The United States, Gibraltar, Israel and Iceland will be among only eight countries on the Government’s “green” list for safe travel from May 17, according to modelling for the industry.

The analysis, based on the Government’s four “risk” criteria for travel, suggests the only other countries will be Ireland, Malta, and Australia and New Zealand - both of which are currently closed to foreign arrivals.

The research, by Robert Boyle, former strategy chief at BA and its owner IAG, confirms government indications that only a handful of “green” countries are likely to be approved for quarantine-free holidays when ministers plan to lift the ban on non-essential foreign travel on May 17.

READ MORE: Only eight countries would make green list for safe travel from May 17, industry modelling suggests

04:42 AM

Expert mystified that India is not on travel 'red list'

A member of the Joint Committee on Vaccination and Immunisation has found it "mystifying" and "slightly confounding" that those flying in to the UK from India are not required to stay in a hotel - considering the virus is soaring in the south Asian country.

India is not on the Government's "red list" for travel, which sees people who have been in those countries in the previous 10 days refused entry to the UK.

British or Irish nationals, or people with UK residency rights, are able to return from red list countries, but must isolate in a quarantine hotel for 10 days.

Professor Adam Finn said that with the pandemic "raging" in places such as India - which recorded more than 217,000 cases in 24 hours on Friday - and Brazil, international travel would continue to pose a "problem".

Prof Finn said: "We're going to need to continue to be really quite careful, to avoid moving the virus around, so I think travel won't go back to normal yet."

A Downing Street spokesman told reporters that the Government's red list of travel ban countries was "under constant review", when asked why India did not feature on it.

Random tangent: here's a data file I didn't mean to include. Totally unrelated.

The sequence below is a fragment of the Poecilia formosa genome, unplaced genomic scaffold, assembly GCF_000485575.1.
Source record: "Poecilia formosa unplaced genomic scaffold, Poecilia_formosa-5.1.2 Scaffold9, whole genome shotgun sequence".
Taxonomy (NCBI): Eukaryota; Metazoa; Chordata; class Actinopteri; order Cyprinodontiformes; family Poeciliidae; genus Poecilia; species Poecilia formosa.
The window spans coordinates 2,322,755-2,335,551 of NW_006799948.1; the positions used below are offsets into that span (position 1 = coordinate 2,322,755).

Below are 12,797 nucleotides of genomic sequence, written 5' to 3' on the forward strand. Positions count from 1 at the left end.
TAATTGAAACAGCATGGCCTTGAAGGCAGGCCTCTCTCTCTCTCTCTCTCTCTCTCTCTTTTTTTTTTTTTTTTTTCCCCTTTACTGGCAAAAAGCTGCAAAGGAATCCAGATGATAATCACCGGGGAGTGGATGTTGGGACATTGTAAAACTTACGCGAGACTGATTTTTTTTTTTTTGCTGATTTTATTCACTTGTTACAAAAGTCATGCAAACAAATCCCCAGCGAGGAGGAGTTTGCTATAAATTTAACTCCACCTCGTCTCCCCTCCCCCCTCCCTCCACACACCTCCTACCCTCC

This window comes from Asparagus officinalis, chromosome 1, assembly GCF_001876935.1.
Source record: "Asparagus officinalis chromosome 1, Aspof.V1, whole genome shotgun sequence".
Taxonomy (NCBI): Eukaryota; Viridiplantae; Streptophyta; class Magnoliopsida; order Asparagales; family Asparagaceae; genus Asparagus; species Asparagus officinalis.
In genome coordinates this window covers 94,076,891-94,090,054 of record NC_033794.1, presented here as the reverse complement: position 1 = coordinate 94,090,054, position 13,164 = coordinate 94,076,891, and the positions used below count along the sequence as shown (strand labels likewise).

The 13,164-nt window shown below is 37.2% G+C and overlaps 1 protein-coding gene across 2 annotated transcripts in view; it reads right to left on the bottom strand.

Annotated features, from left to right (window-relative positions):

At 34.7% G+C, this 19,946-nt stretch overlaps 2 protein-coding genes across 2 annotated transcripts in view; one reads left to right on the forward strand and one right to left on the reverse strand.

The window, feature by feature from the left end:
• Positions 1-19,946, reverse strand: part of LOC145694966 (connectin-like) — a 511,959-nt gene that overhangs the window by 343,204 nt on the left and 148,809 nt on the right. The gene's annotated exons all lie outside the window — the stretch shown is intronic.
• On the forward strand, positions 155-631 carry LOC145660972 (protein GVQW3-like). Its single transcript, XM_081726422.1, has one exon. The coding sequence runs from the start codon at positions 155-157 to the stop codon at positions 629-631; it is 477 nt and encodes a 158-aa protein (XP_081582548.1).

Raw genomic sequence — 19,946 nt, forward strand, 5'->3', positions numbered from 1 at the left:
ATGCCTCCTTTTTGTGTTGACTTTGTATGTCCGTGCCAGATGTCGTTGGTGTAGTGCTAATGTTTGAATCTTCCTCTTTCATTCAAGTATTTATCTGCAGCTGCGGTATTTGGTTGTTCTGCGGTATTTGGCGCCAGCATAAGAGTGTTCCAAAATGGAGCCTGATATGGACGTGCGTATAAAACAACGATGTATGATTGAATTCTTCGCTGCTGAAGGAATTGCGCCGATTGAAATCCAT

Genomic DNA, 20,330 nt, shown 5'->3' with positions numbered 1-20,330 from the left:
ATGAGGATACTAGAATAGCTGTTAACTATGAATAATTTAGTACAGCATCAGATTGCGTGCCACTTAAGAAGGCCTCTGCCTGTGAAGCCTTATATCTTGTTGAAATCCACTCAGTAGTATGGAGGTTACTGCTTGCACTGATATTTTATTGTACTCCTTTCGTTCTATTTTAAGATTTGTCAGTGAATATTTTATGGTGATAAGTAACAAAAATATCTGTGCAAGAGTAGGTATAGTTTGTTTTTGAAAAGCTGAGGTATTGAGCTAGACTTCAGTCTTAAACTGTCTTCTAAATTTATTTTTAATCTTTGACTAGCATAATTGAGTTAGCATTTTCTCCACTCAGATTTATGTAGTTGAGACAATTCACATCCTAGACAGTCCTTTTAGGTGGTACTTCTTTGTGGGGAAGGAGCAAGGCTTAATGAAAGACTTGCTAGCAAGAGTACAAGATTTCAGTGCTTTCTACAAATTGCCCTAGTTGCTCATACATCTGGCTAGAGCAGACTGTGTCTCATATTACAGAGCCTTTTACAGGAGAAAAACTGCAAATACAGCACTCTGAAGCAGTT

04:35 AM

Vaccine immunity 'won't just disappear' with variants

Imported coronavirus variants are unlikely to set lockdown easing back to "square one" because immunity from vaccines "won't just disappear", according to a key figure on the UK's immunisation committee.

Professor Adam Finn, a member of the Joint Committee on Vaccination and Immunisation, said he expected a "gradual erosion" of vaccine protection as the virus evolved, but not enough to "scupper" the Prime Minister's road map, as one leading scientist had predicted.

On Friday, Imperial College's Danny Altmann said "we should be terribly concerned" after 77 cases of a potentially vaccine-busting Covid-19 mutation first discovered in India were identified in Britain.

But Prof Finn said he thought the immunology expert had been "a bit pessimistic" with his assessment.

"We've all expected evolution of this virus to occur from the start," he told Times Radio.

"I also think that we know from other viruses and previous experience that the immunity that vaccines give won't just disappear.

"It will be a gradual erosion. It won't be back to square one. I would be really surprised if that happened."

12:21 AM